Heila Technologies Awarded $1 Million from the National Science Foundation
Phase II Small Business Innovation Research Program Funds Commercialization of Heila Edge® DER Control and Optimization Platform
For Immediate Release
May 18, 2021
SOMERVILLE, Massachusetts — Heila Technologies Inc. (Heila), a Boston-based distributed energy controls company, recently received an approximately $1 million grant as part of the National Science Foundation’s (NSF) Phase II Small Business Innovation Research (SBIR) program after receiving the Phase I SBIR award in 2019. The SBIR program aims to fund advanced research and development for cutting-edge scientific and engineering discoveries and bring them into the market at scale. The grant will support Heila’s efforts to commercialize their Heila Edge® platform.
Heila’s solution adopts a decentralized approach to distributed energy resource (DER) system management, orchestrating fleets of DERs with embodied intelligence and emergent behavior to build stronger, cleaner and more resilient grid systems. Utilizing advanced machine learning algorithms in an end-to-end control and optimization solution, the Heila Edge® platform can operate and optimize DERs autonomously, even when external communications are lost. Doing so enables operators to seamlessly add or remove assets — regardless of technology or vendor — with no single points of failure or vulnerability to cyberattacks.
“NSF is proud to support the technology of the future by thinking beyond incremental developments and funding the most creative, impactful ideas across all markets and areas of science and engineering,” said Andrea Belz, Division Director of the Division of Industrial Innovation and Partnerships at NSF. “With the support of our research funds, any deep technology startup or small business can guide basic science into meaningful solutions that address tremendous needs.”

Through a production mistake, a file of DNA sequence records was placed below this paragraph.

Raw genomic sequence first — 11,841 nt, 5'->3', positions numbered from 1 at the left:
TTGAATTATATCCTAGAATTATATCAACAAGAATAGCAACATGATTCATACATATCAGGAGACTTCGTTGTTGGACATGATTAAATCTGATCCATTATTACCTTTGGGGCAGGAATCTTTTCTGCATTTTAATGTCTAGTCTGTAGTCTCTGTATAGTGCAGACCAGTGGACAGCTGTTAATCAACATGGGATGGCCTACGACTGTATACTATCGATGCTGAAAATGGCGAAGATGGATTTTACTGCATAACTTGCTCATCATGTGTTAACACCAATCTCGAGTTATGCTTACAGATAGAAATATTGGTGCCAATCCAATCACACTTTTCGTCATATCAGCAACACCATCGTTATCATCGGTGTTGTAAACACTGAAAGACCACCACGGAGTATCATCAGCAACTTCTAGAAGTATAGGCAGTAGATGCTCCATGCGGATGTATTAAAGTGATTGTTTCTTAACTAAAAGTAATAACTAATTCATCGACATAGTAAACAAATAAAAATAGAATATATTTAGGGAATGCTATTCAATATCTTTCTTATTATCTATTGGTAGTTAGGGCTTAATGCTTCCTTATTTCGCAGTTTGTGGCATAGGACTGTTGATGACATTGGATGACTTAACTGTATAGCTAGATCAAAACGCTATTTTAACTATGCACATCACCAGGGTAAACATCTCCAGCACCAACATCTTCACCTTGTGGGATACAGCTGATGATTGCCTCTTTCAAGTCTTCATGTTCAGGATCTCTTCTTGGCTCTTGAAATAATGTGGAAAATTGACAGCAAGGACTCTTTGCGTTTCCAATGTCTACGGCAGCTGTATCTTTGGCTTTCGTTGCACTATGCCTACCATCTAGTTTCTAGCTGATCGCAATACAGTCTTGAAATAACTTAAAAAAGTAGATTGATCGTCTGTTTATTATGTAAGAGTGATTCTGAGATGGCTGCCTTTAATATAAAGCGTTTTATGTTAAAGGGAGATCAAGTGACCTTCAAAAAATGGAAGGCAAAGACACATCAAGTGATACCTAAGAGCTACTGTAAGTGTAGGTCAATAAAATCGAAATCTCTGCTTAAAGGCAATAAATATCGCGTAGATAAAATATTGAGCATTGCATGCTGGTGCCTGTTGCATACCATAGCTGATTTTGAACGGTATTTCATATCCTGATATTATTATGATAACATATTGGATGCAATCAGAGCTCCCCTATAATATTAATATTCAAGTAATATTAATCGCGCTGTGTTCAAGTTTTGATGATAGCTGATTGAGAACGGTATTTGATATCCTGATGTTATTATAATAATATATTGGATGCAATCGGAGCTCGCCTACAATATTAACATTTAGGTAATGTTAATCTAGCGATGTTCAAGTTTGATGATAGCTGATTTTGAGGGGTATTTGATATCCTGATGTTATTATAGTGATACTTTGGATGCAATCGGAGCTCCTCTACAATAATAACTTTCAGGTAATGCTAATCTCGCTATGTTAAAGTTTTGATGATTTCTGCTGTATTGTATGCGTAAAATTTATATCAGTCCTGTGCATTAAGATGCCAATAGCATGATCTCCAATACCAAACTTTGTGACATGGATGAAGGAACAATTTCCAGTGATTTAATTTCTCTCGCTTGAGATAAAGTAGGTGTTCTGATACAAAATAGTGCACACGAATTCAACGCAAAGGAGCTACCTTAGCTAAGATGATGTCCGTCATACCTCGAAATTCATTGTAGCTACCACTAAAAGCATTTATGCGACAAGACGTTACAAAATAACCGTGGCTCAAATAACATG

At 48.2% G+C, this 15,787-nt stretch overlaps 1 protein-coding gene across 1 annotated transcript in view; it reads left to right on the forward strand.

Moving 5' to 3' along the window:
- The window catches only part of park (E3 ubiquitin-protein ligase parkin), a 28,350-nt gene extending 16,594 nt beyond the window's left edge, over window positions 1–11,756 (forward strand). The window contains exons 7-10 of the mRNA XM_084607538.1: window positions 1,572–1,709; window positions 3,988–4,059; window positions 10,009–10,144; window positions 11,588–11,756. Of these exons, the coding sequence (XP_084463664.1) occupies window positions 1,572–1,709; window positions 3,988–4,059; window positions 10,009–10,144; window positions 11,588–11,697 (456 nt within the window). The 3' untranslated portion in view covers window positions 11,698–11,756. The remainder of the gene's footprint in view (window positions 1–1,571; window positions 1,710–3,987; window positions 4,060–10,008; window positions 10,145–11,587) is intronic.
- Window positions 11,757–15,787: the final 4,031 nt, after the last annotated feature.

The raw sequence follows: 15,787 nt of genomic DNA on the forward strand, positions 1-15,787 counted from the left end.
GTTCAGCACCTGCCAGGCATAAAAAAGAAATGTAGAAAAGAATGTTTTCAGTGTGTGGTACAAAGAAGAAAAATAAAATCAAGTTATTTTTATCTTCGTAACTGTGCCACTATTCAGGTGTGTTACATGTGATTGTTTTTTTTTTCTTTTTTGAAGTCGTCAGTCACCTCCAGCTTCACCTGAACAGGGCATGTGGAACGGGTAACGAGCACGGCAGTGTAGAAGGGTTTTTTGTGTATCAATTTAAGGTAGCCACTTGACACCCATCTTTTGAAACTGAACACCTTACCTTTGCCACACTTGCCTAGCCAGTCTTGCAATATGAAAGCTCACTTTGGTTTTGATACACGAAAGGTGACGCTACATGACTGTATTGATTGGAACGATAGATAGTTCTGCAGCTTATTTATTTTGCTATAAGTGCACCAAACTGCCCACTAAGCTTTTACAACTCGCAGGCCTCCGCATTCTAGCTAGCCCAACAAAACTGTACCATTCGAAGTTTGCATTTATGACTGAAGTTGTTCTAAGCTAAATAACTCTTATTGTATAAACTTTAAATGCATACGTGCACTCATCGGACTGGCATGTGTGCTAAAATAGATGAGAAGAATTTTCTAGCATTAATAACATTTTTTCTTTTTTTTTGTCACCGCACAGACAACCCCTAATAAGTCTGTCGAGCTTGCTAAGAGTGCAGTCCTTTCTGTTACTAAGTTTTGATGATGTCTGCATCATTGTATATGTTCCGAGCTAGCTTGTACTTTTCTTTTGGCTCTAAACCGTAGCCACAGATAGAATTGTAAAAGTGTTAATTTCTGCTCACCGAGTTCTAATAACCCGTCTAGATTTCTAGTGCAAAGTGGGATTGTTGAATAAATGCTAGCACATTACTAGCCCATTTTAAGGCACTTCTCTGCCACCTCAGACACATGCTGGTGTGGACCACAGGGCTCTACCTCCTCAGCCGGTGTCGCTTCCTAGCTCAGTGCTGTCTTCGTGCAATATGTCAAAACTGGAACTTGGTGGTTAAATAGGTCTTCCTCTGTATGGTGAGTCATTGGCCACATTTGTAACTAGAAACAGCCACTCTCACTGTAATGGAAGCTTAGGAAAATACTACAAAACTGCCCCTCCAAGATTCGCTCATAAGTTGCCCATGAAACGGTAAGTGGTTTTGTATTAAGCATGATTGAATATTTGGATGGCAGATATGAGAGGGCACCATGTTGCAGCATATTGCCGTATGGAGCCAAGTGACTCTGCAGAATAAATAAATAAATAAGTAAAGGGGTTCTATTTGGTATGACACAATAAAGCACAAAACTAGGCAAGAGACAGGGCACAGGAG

“Our technology can unlock the full potential of DER systems and can help overhaul the grid to enable a more resilient, cost-effective, and sustainable energy future. We have identified the set of capabilities that, if demonstrated in high impact projects, would make the Heila Edge® platform the only solution capable of resolving the technical and logistical gaps that hinder the further adoption of intelligent DERs at scale,” said Francisco Morocz, CEO of Heila Technologies. “We’re grateful that NSF continues to recognize our work toward this goal — this award is an instrumental milestone as we scale up.”
The company had previously been awarded $221,000 through the Phase I SBIR grant, recognized for its unique value proposition as a DER management solution. Once a small business is awarded a Phase I SBIR/STTR grant (up to $256,000), it becomes eligible to apply for a Phase II (up to $1,000,000). Small businesses with Phase II funding are eligible to receive up to $500,000 in additional matching funds with qualifying third-party investment or sales. The Phase II SBIR award builds upon Heila’s previous achievements and poses its Heila Edge® platform as a top contender among competing DER control platforms.
Media Contact: Emily Lospennato,
About Heila Technologies Inc.
Heila Technologies is an MIT-born company dedicated to simplifying the integration and operation of Distributed Energy Resources (DERs). Combining decades of deep theoretical knowledge and practical industry experience, Heila’s mission is to transform the energy industry from the ground up using DERs as the pillars of a new clean, resilient, and equitable grid. Its decentralized optimization system provides unparalleled automation and modularity, dramatically reducing system complexity and cost. The company was founded in 2015 and is based in Greentown Labs in Somerville, Massachusetts. To learn more, visit www.heilatech.com.
About the National Science Foundation’s Small Business Programs
America’s Seed Fund powered by NSF awards $200 million annually to startups and small businesses, transforming scientific discovery into products and services with commercial and societal impact. Startups working across almost all areas of science and technology can receive up to $2 million in funding to support research and development (R&D), helping de-risk technology for commercial success. America’s
Seed Fund is congressionally mandated through the Small Business Innovation Research (SBIR) program. The NSF is an independent federal agency with a budget of about $8.5 billion that supports fundamental research and education across all fields of science and engineering.